thwack

[thwak]
See more synonyms for thwack on Thesaurus.com
noun
  1. a sharp blow with something flat.

Origin of thwack

First recorded in 1520–30; imitative
Related formsthwack·er, nounout·thwack, verb (used with object)un·thwacked, adjective
Dictionary.com Unabridged Based on the Random House Unabridged Dictionary, © Random House, Inc. 2018

Related Words for thwack

blow, knock, pound, force, smite, bop, wallop, sock, bang, paddle, drive, thrash, smack, rap, thump, strike, whack

Examples from the Web for thwack

Historical Examples of thwack

  • Geddie leaped high and caught the roll with a sounding "thwack."

  • His wife, taken aback, started up and gave him a thwack on the back.

    Pelle the Conqueror, Complete

    Martin Anderson Nexo

  • She struck one plank a thwack with the small axe she carried in her hand.

    Green Eyes

    Roy J. Snell

  • Then, above the murmur from the temple, he heard a sound in the corridor—a thwack.

    Caravans By Night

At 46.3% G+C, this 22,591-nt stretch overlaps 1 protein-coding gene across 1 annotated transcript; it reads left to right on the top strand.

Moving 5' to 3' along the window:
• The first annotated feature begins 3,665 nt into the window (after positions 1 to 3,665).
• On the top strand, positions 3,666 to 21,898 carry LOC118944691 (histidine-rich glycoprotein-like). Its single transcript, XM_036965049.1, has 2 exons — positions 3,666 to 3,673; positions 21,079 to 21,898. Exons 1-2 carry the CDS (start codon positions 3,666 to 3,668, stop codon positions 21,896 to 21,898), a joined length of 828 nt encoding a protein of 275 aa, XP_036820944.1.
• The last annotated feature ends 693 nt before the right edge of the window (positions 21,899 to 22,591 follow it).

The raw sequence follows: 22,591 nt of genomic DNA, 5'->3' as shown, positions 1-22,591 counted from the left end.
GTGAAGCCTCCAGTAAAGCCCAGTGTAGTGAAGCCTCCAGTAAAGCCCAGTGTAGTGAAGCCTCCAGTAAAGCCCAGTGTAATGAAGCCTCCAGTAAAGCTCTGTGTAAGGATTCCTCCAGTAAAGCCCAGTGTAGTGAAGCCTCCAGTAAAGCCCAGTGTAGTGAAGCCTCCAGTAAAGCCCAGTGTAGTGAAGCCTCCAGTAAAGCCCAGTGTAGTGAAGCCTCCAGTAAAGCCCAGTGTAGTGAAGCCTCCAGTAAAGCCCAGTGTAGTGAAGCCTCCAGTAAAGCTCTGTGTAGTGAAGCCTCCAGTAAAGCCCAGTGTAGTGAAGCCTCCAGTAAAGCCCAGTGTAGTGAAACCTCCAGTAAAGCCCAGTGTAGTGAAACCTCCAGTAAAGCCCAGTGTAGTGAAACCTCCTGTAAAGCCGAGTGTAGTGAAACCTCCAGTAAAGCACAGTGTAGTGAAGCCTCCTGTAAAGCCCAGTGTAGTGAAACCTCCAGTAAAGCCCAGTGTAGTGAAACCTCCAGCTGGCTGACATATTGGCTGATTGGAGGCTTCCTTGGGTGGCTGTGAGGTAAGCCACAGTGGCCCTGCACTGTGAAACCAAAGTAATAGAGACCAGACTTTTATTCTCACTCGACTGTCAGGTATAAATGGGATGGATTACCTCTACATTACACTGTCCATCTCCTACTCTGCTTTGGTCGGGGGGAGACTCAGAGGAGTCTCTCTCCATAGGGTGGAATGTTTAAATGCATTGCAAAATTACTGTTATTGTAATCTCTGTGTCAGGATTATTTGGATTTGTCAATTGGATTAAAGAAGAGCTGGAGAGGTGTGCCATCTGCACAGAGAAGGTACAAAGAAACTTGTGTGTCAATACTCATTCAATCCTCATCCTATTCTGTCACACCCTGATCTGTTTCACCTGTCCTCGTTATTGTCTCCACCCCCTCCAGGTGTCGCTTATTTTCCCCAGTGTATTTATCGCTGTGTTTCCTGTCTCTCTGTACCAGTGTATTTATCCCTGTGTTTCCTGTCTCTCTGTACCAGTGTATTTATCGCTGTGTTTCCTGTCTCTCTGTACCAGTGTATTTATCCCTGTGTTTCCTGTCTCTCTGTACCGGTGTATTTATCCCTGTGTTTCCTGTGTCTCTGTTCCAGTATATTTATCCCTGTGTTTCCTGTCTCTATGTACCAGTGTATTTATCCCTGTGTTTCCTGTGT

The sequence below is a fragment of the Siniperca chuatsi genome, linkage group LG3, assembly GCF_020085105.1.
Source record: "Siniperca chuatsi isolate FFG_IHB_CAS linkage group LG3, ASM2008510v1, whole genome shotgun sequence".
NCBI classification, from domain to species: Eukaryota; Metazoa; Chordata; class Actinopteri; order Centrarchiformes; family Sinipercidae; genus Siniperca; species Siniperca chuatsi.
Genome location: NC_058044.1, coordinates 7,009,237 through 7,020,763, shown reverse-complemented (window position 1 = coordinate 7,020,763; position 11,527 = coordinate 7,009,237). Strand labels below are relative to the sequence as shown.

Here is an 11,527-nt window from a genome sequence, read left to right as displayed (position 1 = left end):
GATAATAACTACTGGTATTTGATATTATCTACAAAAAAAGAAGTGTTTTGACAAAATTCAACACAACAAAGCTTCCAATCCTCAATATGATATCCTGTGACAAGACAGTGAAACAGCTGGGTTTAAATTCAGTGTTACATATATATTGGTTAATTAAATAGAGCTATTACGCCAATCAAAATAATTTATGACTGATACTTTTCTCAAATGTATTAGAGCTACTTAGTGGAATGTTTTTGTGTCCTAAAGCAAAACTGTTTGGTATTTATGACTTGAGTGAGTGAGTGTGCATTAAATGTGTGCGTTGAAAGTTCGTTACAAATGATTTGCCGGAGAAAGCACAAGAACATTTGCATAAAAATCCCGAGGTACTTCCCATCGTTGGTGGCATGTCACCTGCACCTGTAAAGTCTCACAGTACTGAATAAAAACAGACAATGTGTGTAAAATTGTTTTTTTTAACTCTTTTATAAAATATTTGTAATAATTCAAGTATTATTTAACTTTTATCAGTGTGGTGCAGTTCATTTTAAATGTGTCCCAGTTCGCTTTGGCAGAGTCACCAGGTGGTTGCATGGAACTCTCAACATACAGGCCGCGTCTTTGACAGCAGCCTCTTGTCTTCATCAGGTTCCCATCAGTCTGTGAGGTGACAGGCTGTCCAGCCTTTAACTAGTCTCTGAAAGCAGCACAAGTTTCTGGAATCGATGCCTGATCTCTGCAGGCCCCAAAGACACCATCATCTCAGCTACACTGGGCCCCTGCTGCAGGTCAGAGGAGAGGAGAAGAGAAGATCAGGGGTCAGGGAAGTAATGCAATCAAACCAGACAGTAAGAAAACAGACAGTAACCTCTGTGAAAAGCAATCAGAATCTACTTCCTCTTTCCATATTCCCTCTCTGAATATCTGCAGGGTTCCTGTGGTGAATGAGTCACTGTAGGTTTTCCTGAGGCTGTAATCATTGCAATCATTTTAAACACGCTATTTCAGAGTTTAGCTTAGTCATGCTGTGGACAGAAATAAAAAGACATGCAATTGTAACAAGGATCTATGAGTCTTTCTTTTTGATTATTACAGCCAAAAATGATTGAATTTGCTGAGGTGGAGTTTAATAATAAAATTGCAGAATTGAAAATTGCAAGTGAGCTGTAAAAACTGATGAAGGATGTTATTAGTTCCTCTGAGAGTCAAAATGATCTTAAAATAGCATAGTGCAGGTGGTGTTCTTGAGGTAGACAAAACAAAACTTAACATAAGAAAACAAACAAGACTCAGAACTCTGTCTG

Harry Hervey

  • Jock's hand came down with a thwack on the papers before him.

    Personality Plus

    Edna Ferber


British Dictionary definitions for thwack

thwack

verb
  1. to beat, hit, or flog, esp with something flat
noun
    1. a blow with something flat
    2. the sound made by it
interjection
  1. an exclamation imitative of this sound
Derived Formsthwacker, noun

Word Origin for thwack

C16: of imitative origin
Collins English Dictionary - Complete & Unabridged 2012 Digital Edition © William Collins Sons & Co. Ltd. 1979, 1986 © HarperCollins Publishers 1998, 2000, 2003, 2005, 2006, 2007, 2009, 2012

Word Origin and History for thwack
v.

"to hit hard with a stick," 1520s, of echoic origin. Related: Thwacked; thwacking. The noun is recorded from 1580s.

Online Etymology Dictionary, © 2010 Douglas Harper